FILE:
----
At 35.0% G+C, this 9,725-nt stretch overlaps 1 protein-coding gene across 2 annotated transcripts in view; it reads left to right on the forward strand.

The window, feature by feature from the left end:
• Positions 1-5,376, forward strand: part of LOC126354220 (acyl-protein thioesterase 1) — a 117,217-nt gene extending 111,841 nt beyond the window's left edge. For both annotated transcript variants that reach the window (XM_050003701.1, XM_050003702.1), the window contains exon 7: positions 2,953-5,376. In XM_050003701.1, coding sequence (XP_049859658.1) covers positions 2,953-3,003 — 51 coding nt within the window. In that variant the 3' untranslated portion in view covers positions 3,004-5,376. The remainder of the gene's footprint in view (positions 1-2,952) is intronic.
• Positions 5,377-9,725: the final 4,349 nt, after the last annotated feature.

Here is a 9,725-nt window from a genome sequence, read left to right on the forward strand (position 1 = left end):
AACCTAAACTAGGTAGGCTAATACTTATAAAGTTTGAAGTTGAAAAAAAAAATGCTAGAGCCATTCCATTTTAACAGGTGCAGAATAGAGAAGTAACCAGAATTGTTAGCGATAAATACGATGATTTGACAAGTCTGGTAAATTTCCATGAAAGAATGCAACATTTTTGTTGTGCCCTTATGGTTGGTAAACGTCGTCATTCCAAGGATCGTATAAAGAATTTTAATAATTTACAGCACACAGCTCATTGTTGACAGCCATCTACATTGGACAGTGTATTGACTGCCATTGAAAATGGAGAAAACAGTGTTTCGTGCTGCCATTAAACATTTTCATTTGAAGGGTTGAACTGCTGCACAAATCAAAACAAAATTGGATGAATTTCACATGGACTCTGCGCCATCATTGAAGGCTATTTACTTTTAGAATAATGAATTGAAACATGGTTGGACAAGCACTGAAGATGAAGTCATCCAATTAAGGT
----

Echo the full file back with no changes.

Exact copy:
At 35.0% G+C, this 9,725-nt stretch overlaps 1 protein-coding gene across 2 annotated transcripts in view; it reads left to right on the forward strand.

The window, feature by feature from the left end:
• Positions 1-5,376, forward strand: part of LOC126354220 (acyl-protein thioesterase 1) — a 117,217-nt gene extending 111,841 nt beyond the window's left edge. For both annotated transcript variants that reach the window (XM_050003701.1, XM_050003702.1), the window contains exon 7: positions 2,953-5,376. In XM_050003701.1, coding sequence (XP_049859658.1) covers positions 2,953-3,003 — 51 coding nt within the window. In that variant the 3' untranslated portion in view covers positions 3,004-5,376. The remainder of the gene's footprint in view (positions 1-2,952) is intronic.
• Positions 5,377-9,725: the final 4,349 nt, after the last annotated feature.

Here is a 9,725-nt window from a genome sequence, read left to right on the forward strand (position 1 = left end):
AACCTAAACTAGGTAGGCTAATACTTATAAAGTTTGAAGTTGAAAAAAAAAATGCTAGAGCCATTCCATTTTAACAGGTGCAGAATAGAGAAGTAACCAGAATTGTTAGCGATAAATACGATGATTTGACAAGTCTGGTAAATTTCCATGAAAGAATGCAACATTTTTGTTGTGCCCTTATGGTTGGTAAACGTCGTCATTCCAAGGATCGTATAAAGAATTTTAATAATTTACAGCACACAGCTCATTGTTGACAGCCATCTACATTGGACAGTGTATTGACTGCCATTGAAAATGGAGAAAACAGTGTTTCGTGCTGCCATTAAACATTTTCATTTGAAGGGTTGAACTGCTGCACAAATCAAAACAAAATTGGATGAATTTCACATGGACTCTGCGCCATCATTGAAGGCTATTTACTTTTAGAATAATGAATTGAAACATGGTTGGACAAGCACTGAAGATGAAGTCATCCAATTAAGGT